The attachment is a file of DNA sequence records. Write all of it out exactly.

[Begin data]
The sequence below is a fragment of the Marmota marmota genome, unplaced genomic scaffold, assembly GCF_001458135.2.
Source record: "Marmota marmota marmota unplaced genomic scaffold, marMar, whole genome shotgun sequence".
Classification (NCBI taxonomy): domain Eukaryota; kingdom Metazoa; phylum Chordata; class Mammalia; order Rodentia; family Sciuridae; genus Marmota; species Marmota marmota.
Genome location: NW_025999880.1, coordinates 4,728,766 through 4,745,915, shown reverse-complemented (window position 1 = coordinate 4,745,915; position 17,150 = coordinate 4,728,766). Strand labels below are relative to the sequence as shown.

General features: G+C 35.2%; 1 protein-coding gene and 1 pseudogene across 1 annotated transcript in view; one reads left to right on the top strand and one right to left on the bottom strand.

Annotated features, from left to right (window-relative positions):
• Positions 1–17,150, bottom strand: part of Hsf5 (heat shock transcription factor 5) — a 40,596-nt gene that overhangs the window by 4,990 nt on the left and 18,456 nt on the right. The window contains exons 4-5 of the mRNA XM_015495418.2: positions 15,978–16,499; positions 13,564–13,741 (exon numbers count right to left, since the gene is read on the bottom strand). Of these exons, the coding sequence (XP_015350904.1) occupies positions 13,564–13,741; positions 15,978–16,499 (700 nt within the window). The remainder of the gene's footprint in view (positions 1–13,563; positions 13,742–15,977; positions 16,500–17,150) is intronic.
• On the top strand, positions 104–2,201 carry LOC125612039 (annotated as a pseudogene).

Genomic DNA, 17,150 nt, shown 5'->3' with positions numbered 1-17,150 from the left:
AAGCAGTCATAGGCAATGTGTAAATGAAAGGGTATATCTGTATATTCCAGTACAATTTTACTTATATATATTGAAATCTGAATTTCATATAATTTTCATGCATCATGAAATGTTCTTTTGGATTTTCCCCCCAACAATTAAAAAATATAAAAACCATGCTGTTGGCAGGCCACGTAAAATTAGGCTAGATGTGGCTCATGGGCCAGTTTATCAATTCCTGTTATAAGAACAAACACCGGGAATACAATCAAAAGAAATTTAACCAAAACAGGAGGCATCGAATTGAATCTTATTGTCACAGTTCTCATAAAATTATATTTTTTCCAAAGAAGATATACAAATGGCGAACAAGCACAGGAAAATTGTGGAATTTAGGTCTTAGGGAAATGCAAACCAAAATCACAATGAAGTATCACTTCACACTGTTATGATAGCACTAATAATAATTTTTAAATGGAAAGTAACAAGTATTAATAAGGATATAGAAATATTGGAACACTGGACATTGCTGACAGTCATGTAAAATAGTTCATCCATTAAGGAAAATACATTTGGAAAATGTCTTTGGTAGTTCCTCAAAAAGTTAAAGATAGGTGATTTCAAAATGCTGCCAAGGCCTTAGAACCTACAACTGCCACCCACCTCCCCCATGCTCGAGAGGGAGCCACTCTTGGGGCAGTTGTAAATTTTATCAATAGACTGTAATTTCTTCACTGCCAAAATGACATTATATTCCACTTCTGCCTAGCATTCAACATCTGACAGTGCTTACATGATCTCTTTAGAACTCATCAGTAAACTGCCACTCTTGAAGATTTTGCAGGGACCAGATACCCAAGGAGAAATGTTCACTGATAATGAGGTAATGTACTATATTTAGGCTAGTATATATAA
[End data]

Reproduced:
The sequence below is a fragment of the Marmota marmota genome, unplaced genomic scaffold, assembly GCF_001458135.2.
Source record: "Marmota marmota marmota unplaced genomic scaffold, marMar, whole genome shotgun sequence".
Classification (NCBI taxonomy): domain Eukaryota; kingdom Metazoa; phylum Chordata; class Mammalia; order Rodentia; family Sciuridae; genus Marmota; species Marmota marmota.
Genome location: NW_025999880.1, coordinates 4,728,766 through 4,745,915, shown reverse-complemented (window position 1 = coordinate 4,745,915; position 17,150 = coordinate 4,728,766). Strand labels below are relative to the sequence as shown.

General features: G+C 35.2%; 1 protein-coding gene and 1 pseudogene across 1 annotated transcript in view; one reads left to right on the top strand and one right to left on the bottom strand.

Annotated features, from left to right (window-relative positions):
• Positions 1–17,150, bottom strand: part of Hsf5 (heat shock transcription factor 5) — a 40,596-nt gene that overhangs the window by 4,990 nt on the left and 18,456 nt on the right. The window contains exons 4-5 of the mRNA XM_015495418.2: positions 15,978–16,499; positions 13,564–13,741 (exon numbers count right to left, since the gene is read on the bottom strand). Of these exons, the coding sequence (XP_015350904.1) occupies positions 13,564–13,741; positions 15,978–16,499 (700 nt within the window). The remainder of the gene's footprint in view (positions 1–13,563; positions 13,742–15,977; positions 16,500–17,150) is intronic.
• On the top strand, positions 104–2,201 carry LOC125612039 (annotated as a pseudogene).

Genomic DNA, 17,150 nt, shown 5'->3' with positions numbered 1-17,150 from the left:
AAGCAGTCATAGGCAATGTGTAAATGAAAGGGTATATCTGTATATTCCAGTACAATTTTACTTATATATATTGAAATCTGAATTTCATATAATTTTCATGCATCATGAAATGTTCTTTTGGATTTTCCCCCCAACAATTAAAAAATATAAAAACCATGCTGTTGGCAGGCCACGTAAAATTAGGCTAGATGTGGCTCATGGGCCAGTTTATCAATTCCTGTTATAAGAACAAACACCGGGAATACAATCAAAAGAAATTTAACCAAAACAGGAGGCATCGAATTGAATCTTATTGTCACAGTTCTCATAAAATTATATTTTTTCCAAAGAAGATATACAAATGGCGAACAAGCACAGGAAAATTGTGGAATTTAGGTCTTAGGGAAATGCAAACCAAAATCACAATGAAGTATCACTTCACACTGTTATGATAGCACTAATAATAATTTTTAAATGGAAAGTAACAAGTATTAATAAGGATATAGAAATATTGGAACACTGGACATTGCTGACAGTCATGTAAAATAGTTCATCCATTAAGGAAAATACATTTGGAAAATGTCTTTGGTAGTTCCTCAAAAAGTTAAAGATAGGTGATTTCAAAATGCTGCCAAGGCCTTAGAACCTACAACTGCCACCCACCTCCCCCATGCTCGAGAGGGAGCCACTCTTGGGGCAGTTGTAAATTTTATCAATAGACTGTAATTTCTTCACTGCCAAAATGACATTATATTCCACTTCTGCCTAGCATTCAACATCTGACAGTGCTTACATGATCTCTTTAGAACTCATCAGTAAACTGCCACTCTTGAAGATTTTGCAGGGACCAGATACCCAAGGAGAAATGTTCACTGATAATGAGGTAATGTACTATATTTAGGCTAGTATATATAA